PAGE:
In the wake of 9/11 and all of the other terrorist attacks and sudden catastrophes of whatever sort that have occurred during the last few years, we have all become astute anticipators of “breaking news” – of what used to go by the phrase “We interrupt to bring you a special bulletin…” It is hard to pinpoint the extent to which our very faculties of perception and anticipation have changed. What is it that we are waiting for when we keep the television on in the background, and how will we react to it when it arrives? Is all programming, even the benignly banal stuff that comes in the form of advertisements that no one intentionally listens to, that everyone hears, even when staring the set dead in the face, indexed to its potential (or is it inevitable) interruption?

One last video clip, this time the final scene of the Sopranos.

Chase and his writers struggled throughout the portion of the series that appeared after 9/11 to somehow speak to the psychic (and televisual) significance of the attacks. Tony’s cash flow tightens as the nation slips into recession, the attention of the FBI agents who had been assigned to his case is drawn away into counter-terrorism, characters chatter nervously about what might be coming in through the ports, and there is even a subplot, never brought to a conclusion, about some Muslim guys who are in the market for a huge amount of guns. But nothing in the show so successfully incorporated the immense of effect of the event more vividly than the formal moves in the last scene. While much ink and html has been spilled in panicked interpretation the “message” hidden in the jarring fade to black – which had, one imagines, hundreds of thousands banging their set top boxes thinking that their cable had gone out at just the wrong time – fewer have discussed the relationship between this sudden fade to black and the progressively foregrounded volume of the background noise in the scene, Journey’s “Don’t Stop Believin'” played through a tabletop jukebox, which gradually comes to swallow almost the entirely of the audiospace of the program as it plunges towards its inconclusive end. The writers’ dramatic ploy here, which trades on the audience’s anticipation that when heavy ambient sound is encountered, it is almost inevitable that the sound will cancel itself out in a sudden interruption of violence, presents a tacit theory of our relation to recorded ambient sound today. The background song comes to foreground; someone, we are sure, is about to get whacked. It is no wonder that, in the comment boxes of Alan Sepinwall’s Soprano’s blog for the N.J. Star-Ledger, the second most often advanced reading of the final scene, after the basic “Tony was killed by the guy who went into the bathroom,” was that the gun-buying Muslims had set off a nuke that faded the entirely of Northern New Jersey, rather than simply the space of the show, to black.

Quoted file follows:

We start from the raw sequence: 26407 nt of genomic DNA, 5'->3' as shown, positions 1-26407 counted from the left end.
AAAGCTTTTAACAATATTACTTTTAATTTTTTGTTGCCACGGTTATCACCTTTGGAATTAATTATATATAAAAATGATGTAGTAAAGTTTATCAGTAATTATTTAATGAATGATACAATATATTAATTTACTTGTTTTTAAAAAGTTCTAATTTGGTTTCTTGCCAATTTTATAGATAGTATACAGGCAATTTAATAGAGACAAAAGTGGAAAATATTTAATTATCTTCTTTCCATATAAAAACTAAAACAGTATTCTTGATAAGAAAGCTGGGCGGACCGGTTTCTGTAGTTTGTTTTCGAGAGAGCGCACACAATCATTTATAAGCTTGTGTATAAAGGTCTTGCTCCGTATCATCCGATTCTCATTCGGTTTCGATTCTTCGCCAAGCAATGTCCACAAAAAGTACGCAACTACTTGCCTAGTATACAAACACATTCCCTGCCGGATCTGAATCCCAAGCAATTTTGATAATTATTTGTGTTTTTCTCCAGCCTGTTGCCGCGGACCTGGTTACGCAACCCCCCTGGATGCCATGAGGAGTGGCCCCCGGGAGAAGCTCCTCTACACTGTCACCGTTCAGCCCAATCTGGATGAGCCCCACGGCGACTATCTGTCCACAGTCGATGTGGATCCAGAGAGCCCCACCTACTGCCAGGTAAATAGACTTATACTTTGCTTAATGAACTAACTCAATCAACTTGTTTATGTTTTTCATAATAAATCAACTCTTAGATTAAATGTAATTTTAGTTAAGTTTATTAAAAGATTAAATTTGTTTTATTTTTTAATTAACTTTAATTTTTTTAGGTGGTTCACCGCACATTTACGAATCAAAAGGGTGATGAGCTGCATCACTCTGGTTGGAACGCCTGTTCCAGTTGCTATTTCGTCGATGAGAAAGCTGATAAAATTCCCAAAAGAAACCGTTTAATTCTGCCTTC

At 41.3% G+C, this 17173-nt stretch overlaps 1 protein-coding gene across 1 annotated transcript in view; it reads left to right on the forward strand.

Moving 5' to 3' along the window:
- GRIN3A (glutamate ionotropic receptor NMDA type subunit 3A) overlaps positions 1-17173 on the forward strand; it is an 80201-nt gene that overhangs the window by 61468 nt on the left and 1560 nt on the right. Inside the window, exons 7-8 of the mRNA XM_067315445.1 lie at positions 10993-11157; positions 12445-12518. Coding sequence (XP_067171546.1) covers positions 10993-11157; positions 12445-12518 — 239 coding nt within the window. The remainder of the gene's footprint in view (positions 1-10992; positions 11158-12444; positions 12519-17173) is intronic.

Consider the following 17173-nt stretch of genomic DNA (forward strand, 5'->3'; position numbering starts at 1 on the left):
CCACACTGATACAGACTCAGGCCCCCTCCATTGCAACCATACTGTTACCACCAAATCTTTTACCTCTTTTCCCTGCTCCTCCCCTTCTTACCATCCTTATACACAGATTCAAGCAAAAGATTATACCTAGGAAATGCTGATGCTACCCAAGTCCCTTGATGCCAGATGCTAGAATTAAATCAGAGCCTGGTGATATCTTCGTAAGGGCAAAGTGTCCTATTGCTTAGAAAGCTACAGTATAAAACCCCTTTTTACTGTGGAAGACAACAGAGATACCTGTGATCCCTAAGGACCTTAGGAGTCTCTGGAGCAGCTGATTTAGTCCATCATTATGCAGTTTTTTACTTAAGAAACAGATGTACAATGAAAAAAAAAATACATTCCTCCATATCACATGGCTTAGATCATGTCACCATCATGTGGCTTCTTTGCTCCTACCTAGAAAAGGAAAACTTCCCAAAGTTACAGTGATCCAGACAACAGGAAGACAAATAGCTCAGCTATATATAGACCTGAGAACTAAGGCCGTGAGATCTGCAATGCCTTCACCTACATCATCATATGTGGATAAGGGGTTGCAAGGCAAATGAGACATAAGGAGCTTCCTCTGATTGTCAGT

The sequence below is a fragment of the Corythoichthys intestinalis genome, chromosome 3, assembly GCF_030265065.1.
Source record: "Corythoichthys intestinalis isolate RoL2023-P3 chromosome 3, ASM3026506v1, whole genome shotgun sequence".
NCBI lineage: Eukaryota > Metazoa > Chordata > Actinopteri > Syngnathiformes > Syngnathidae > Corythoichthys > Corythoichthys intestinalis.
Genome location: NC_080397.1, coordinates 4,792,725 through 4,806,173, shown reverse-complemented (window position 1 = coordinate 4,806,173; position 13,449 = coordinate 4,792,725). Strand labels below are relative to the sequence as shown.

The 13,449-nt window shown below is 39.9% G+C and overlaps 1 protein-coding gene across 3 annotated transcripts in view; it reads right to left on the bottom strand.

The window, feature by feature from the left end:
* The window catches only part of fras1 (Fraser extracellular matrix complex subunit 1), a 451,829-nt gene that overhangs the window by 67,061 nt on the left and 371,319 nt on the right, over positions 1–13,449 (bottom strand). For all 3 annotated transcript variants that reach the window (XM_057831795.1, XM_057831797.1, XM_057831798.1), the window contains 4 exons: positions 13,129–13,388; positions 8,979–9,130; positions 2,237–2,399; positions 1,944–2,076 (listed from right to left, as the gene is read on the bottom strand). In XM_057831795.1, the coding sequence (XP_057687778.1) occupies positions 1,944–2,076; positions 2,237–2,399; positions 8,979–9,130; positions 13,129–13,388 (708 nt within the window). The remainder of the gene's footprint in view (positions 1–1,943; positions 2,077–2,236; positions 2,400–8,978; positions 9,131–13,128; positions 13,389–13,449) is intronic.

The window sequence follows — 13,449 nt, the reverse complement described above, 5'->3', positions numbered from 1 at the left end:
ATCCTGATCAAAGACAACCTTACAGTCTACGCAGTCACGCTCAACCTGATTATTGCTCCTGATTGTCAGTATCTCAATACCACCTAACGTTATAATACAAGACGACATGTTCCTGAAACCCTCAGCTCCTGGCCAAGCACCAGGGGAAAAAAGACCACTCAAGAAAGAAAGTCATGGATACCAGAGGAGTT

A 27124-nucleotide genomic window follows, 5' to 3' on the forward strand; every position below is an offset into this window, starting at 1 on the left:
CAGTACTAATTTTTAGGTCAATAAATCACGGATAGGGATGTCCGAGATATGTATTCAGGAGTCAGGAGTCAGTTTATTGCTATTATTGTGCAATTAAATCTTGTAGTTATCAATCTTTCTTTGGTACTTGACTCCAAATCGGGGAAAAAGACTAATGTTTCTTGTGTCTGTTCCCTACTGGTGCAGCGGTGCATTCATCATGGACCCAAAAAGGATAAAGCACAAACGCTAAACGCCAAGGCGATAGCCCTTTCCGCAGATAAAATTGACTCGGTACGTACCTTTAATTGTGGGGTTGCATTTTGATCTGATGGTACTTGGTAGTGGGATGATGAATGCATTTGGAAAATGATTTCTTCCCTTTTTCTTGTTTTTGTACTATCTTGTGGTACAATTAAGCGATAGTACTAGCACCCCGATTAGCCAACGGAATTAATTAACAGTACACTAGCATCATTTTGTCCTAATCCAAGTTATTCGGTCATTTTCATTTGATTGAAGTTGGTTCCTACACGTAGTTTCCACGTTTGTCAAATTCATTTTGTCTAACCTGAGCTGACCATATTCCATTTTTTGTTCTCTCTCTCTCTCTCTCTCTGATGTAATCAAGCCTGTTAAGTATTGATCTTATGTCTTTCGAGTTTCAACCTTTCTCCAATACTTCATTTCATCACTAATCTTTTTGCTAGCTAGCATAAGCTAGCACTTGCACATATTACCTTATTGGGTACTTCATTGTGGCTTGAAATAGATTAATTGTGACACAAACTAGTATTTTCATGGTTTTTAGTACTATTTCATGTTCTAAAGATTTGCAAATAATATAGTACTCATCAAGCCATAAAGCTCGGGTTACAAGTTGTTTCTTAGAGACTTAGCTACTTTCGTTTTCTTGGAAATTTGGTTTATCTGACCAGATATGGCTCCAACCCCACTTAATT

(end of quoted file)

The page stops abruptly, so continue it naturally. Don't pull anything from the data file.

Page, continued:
The paranoid anxiety that suffuses the American everyday thus comes around to meet Freud’s uncanniness at the pass, as does indeed seem to be death that, at least in this case, is responsible for the strange effect of these deployments of ambient audio superfluities. We begin to detect a certain circularity to the arrangement, in which the form of something like the final scene of the Sopranos is intentionally touching a nerve exposed on September 11th, which in turn was exposed in the “unexpectedness” of the event against the backdrop of all the floating tech-bubble placidity and end of history-ness in the air the time, a sense in turn informed by a certain narrative sensibility, which in turn was informed by various historical events and so on right down the chain. But despite the fact that the effect – or our sensitivity to the effect – comes from somewhere, it nonetheless is clearly a symptom of our times and marks a subtle but important shift in our sensibilities. If Roland Barthes famously described the “reality effect” that makes the realist fiction of the nineteenth century realistic as the situation in which certain objects in a narrative hold no purpose other than to announce, via their very purposelessness in the story, “we are the real,” today, what feels uncannily real has come to say something else, something like “we are, being what we are, bound to come to an abrupt end.”

Imagine the scene. You are flipping through the channels and land on a movie that you have never before seen. It is a recent movie, from the look of the characters and the space they are inhabiting. It is a family – a mother and a father, and two kids of school age – and they are getting ready for their day, eating breakfast, and the like. A television is droning on in the background. It is tuned to a news channel, and alternates between silly reports on celebrities in prison, “health updates” on the latest treatments for anxiety, financial reports on market turbulence, and advertisements for the newest idiotic blockbuster and sexual performance enhancement pills. It is, perhaps, a scene from a life not altogether unlike your own. Gradually, the sound of the blathering television rises up to overtake the happy household noises, the voices of the children, the loving back and forth of the parents, until it is all you can hear. The camera focuses in on the television screen – the talking heads, ads with middle-aged people walking on the beach, live reports from the stock exchange. Everyone is happy, or trying their best to be – everyone is safe and secure in the sense that today will be a day like any other day. And then…

What happens next? What do you anticipate? Savy-viewers would always have anticipated that something was about to happen – it is a fundamental imperative of narrative development. But you, living when you do and living as you do, know down deep what genus of experience will come with the next frame, what it is that the television on your television will bring into everyone’s living room all at once.

Written by adswithoutproducts

December 21, 2007 at 9:45 am

Posted in distraction, teevee, uncanny

long time coming…

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…. but I’m not quite there yet. Sorry I’ve been gone so long. Some of you who know me the flesh know that this has been at least a half-excused absence from the scene. But for the rest of you: wow, busy semester. Among other things, a big move – a really big one – is in the offing. Next couple of weeks. My books are in boxes – that always makes me nervous… and thrilled too. You’ll figure out where I’m headed once I start again on here. There’s been some writing too, and I’ll actually point you to some of that when it appears (though I won’t mention it’s me – you’ll just have to guess…) Even some blog-incubated material. There’s a certain sort of idea that I can only seem to work out on here, it seems. I like that sort of idea, and miss growing them this semester….

At any rate, thanks for not giving up on me and I’ll be back soon… Feels good even to type this in, so more to come I’m sure… And happy holidays if you’re so inclined….

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December 19, 2007 at 11:54 pm